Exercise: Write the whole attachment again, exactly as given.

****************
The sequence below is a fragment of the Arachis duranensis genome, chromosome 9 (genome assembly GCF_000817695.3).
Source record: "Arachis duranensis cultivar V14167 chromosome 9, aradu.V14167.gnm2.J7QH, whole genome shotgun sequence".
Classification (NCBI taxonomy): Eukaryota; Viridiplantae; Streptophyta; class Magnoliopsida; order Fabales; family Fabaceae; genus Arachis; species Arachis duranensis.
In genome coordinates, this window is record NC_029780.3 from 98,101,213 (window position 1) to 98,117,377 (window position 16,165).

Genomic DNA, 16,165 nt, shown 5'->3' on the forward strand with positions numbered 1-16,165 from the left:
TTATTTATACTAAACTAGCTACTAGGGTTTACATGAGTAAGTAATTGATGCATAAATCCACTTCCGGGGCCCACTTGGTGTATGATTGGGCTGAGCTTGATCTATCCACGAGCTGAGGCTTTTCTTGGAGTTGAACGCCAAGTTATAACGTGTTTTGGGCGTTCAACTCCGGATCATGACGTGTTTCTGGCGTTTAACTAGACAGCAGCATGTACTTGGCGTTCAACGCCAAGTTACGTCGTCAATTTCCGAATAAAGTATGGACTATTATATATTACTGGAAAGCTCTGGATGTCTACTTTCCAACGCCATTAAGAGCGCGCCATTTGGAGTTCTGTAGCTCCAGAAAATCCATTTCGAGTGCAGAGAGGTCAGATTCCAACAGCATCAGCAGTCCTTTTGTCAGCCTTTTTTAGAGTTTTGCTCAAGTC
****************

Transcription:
The sequence below is a fragment of the Arachis duranensis genome, chromosome 9 (genome assembly GCF_000817695.3).
Source record: "Arachis duranensis cultivar V14167 chromosome 9, aradu.V14167.gnm2.J7QH, whole genome shotgun sequence".
Classification (NCBI taxonomy): Eukaryota; Viridiplantae; Streptophyta; class Magnoliopsida; order Fabales; family Fabaceae; genus Arachis; species Arachis duranensis.
In genome coordinates, this window is record NC_029780.3 from 98,101,213 (window position 1) to 98,117,377 (window position 16,165).

Genomic DNA, 16,165 nt, shown 5'->3' on the forward strand with positions numbered 1-16,165 from the left:
TTATTTATACTAAACTAGCTACTAGGGTTTACATGAGTAAGTAATTGATGCATAAATCCACTTCCGGGGCCCACTTGGTGTATGATTGGGCTGAGCTTGATCTATCCACGAGCTGAGGCTTTTCTTGGAGTTGAACGCCAAGTTATAACGTGTTTTGGGCGTTCAACTCCGGATCATGACGTGTTTCTGGCGTTTAACTAGACAGCAGCATGTACTTGGCGTTCAACGCCAAGTTACGTCGTCAATTTCCGAATAAAGTATGGACTATTATATATTACTGGAAAGCTCTGGATGTCTACTTTCCAACGCCATTAAGAGCGCGCCATTTGGAGTTCTGTAGCTCCAGAAAATCCATTTCGAGTGCAGAGAGGTCAGATTCCAACAGCATCAGCAGTCCTTTTGTCAGCCTTTTTTAGAGTTTTGCTCAAGTC